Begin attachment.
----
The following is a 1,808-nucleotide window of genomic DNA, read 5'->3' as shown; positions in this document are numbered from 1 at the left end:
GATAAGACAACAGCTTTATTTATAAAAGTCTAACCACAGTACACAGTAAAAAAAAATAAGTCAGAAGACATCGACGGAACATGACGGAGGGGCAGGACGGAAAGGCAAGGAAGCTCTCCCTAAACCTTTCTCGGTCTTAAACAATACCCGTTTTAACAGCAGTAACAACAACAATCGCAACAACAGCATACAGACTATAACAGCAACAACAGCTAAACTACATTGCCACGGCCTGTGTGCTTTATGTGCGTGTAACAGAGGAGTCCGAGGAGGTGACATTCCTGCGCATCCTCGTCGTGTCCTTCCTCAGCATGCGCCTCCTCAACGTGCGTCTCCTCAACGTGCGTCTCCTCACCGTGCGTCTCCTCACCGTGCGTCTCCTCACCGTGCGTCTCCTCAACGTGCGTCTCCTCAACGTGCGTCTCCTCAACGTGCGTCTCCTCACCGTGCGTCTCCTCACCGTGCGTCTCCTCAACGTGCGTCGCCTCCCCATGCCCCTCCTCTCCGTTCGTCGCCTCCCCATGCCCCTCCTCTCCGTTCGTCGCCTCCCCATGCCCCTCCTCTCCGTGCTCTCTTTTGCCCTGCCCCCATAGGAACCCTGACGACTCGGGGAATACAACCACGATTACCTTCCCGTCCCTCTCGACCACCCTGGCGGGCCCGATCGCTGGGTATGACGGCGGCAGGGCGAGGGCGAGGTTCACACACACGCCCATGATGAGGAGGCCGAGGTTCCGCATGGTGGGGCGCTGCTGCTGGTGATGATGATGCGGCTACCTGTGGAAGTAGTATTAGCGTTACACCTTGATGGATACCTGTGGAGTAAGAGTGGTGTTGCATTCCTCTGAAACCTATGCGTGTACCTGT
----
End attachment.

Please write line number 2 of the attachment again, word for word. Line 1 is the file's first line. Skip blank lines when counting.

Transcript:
GATAAGACAACAGCTTTATTTATAAAAGTCTAACCACAGTACACAGTAAAAAAAAATAAGTCAGAAGACATCGACGGAACATGACGGAGGGGCAGGACGGAAAGGCAAGGAAGCTCTCCCTAAACCTTTCTCGGTCTTAAACAATACCCGTTTTAACAGCAGTAACAACAACAATCGCAACAACAGCATACAGACTATAACAGCAACAACAGCTAAACTACATTGCCACGGCCTGTGTGCTTTATGTGCGTGTAACAGAGGAGTCCGAGGAGGTGACATTCCTGCGCATCCTCGTCGTGTCCTTCCTCAGCATGCGCCTCCTCAACGTGCGTCTCCTCAACGTGCGTCTCCTCACCGTGCGTCTCCTCACCGTGCGTCTCCTCACCGTGCGTCTCCTCAACGTGCGTCTCCTCAACGTGCGTCTCCTCAACGTGCGTCTCCTCACCGTGCGTCTCCTCACCGTGCGTCTCCTCAACGTGCGTCGCCTCCCCATGCCCCTCCTCTCCGTTCGTCGCCTCCCCATGCCCCTCCTCTCCGTTCGTCGCCTCCCCATGCCCCTCCTCTCCGTGCTCTCTTTTGCCCTGCCCCCATAGGAACCCTGACGACTCGGGGAATACAACCACGATTACCTTCCCGTCCCTCTCGACCACCCTGGCGGGCCCGATCGCTGGGTATGACGGCGGCAGGGCGAGGGCGAGGTTCACACACACGCCCATGATGAGGAGGCCGAGGTTCCGCATGGTGGGGCGCTGCTGCTGGTGATGATGATGCGGCTACCTGTGGAAGTAGTATTAGCGTTACACCTTGATGGATACCTGTGGAGTAAGAGTGGTGTTGCATTCCTCTGAAACCTATGCGTGTACCTGT